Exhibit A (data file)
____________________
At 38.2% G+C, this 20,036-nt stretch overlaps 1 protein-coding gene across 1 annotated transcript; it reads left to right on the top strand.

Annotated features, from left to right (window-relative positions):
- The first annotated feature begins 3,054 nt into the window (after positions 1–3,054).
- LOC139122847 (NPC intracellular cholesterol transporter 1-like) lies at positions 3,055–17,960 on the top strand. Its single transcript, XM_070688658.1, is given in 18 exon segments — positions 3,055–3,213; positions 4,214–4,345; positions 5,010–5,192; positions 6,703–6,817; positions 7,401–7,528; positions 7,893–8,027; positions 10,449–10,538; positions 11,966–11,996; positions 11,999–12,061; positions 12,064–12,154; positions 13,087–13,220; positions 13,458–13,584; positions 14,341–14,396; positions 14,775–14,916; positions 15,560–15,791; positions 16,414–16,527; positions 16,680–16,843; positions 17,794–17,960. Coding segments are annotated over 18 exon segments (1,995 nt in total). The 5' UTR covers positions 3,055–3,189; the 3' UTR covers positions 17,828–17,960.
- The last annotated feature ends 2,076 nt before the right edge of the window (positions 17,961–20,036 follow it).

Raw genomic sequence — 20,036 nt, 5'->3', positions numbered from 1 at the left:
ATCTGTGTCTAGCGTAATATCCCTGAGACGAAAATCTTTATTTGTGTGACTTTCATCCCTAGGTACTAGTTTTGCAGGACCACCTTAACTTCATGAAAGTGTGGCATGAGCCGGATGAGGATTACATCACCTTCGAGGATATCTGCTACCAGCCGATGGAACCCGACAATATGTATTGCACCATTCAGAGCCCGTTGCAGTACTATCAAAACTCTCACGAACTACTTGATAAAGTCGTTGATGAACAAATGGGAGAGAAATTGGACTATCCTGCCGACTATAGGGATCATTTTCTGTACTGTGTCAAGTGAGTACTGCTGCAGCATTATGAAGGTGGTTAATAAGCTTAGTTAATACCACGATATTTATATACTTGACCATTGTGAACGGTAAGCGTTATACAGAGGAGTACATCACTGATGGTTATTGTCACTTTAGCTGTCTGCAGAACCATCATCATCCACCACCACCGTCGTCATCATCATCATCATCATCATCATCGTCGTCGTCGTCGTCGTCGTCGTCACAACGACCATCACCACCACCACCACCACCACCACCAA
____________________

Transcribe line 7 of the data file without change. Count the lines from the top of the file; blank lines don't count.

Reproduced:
ATCTGTGTCTAGCGTAATATCCCTGAGACGAAAATCTTTATTTGTGTGACTTTCATCCCTAGGTACTAGTTTTGCAGGACCACCTTAACTTCATGAAAGTGTGGCATGAGCCGGATGAGGATTACATCACCTTCGAGGATATCTGCTACCAGCCGATGGAACCCGACAATATGTATTGCACCATTCAGAGCCCGTTGCAGTACTATCAAAACTCTCACGAACTACTTGATAAAGTCGTTGATGAACAAATGGGAGAGAAATTGGACTATCCTGCCGACTATAGGGATCATTTTCTGTACTGTGTCAAGTGAGTACTGCTGCAGCATTATGAAGGTGGTTAATAAGCTTAGTTAATACCACGATATTTATATACTTGACCATTGTGAACGGTAAGCGTTATACAGAGGAGTACATCACTGATGGTTATTGTCACTTTAGCTGTCTGCAGAACCATCATCATCCACCACCACCGTCGTCATCATCATCATCATCATCATCATCGTCGTCGTCGTCGTCGTCGTCGTCACAACGACCATCACCACCACCACCACCACCACCACCAA